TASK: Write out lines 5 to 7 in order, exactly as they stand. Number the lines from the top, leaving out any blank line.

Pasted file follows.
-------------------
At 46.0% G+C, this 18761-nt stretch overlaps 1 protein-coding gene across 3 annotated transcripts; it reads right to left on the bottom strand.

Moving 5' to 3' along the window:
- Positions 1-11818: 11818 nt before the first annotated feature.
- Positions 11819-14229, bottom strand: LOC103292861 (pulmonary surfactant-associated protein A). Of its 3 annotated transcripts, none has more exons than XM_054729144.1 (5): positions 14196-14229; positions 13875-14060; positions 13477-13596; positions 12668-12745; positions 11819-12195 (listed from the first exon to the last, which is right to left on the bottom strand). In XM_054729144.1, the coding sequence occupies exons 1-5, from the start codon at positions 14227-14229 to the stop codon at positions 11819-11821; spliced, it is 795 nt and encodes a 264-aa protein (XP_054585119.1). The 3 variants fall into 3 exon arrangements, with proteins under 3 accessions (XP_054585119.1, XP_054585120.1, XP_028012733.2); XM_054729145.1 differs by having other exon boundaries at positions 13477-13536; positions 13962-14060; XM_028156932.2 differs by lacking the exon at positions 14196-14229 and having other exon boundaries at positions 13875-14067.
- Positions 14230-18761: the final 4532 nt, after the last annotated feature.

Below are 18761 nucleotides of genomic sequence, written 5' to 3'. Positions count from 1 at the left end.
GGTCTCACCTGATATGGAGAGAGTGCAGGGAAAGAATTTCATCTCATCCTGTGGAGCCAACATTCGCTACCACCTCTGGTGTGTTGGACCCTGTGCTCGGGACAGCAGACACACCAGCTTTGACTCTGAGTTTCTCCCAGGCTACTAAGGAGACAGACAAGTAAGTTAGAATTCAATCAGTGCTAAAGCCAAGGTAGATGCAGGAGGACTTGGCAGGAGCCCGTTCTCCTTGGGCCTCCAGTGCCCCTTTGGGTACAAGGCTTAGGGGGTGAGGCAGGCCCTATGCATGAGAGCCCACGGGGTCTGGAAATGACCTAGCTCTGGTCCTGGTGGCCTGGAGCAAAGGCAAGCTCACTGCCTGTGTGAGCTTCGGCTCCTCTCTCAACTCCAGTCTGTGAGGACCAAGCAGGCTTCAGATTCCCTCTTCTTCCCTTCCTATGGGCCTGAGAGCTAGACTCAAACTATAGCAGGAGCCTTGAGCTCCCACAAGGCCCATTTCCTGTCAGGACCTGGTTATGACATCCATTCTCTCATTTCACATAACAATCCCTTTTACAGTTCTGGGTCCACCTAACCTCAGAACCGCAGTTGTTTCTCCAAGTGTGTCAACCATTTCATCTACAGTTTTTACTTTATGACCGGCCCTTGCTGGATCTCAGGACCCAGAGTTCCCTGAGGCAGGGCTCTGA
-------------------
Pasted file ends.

- Positions 14230-18761: the final 4532 nt, after the last annotated feature.

Below are 18761 nucleotides of genomic sequence, written 5' to 3'. Positions count from 1 at the left end.
GGTCTCACCTGATATGGAGAGAGTGCAGGGAAAGAATTTCATCTCATCCTGTGGAGCCAACATTCGCTACCACCTCTGGTGTGTTGGACCCTGTGCTCGGGACAGCAGACACACCAGCTTTGACTCTGAGTTTCTCCCAGGCTACTAAGGAGACAGACAAGTAAGTTAGAATTCAATCAGTGCTAAAGCCAAGGTAGATGCAGGAGGACTTGGCAGGAGCCCGTTCTCCTTGGGCCTCCAGTGCCCCTTTGGGTACAAGGCTTAGGGGGTGAGGCAGGCCCTATGCATGAGAGCCCACGGGGTCTGGAAATGACCTAGCTCTGGTCCTGGTGGCCTGGAGCAAAGGCAAGCTCACTGCCTGTGTGAGCTTCGGCTCCTCTCTCAACTCCAGTCTGTGAGGACCAAGCAGGCTTCAGATTCCCTCTTCTTCCCTTCCTATGGGCCTGAGAGCTAGACTCAAACTATAGCAGGAGCCTTGAGCTCCCACAAGGCCCATTTCCTGTCAGGACCTGGTTATGACATCCATTCTCTCATTTCACATAACAATCCCTTTTACAGTTCTGGGTCCACCTAACCTCAGAACCGCAGTTGTTTCTCCAAGTGTGTCAACCATTTCATCTACAGTTTTTACTTTATGACCGGCCCTTGCTGGATCTCAGGACCCAGAGTTCCCTGAGGCAGGGCTCTGA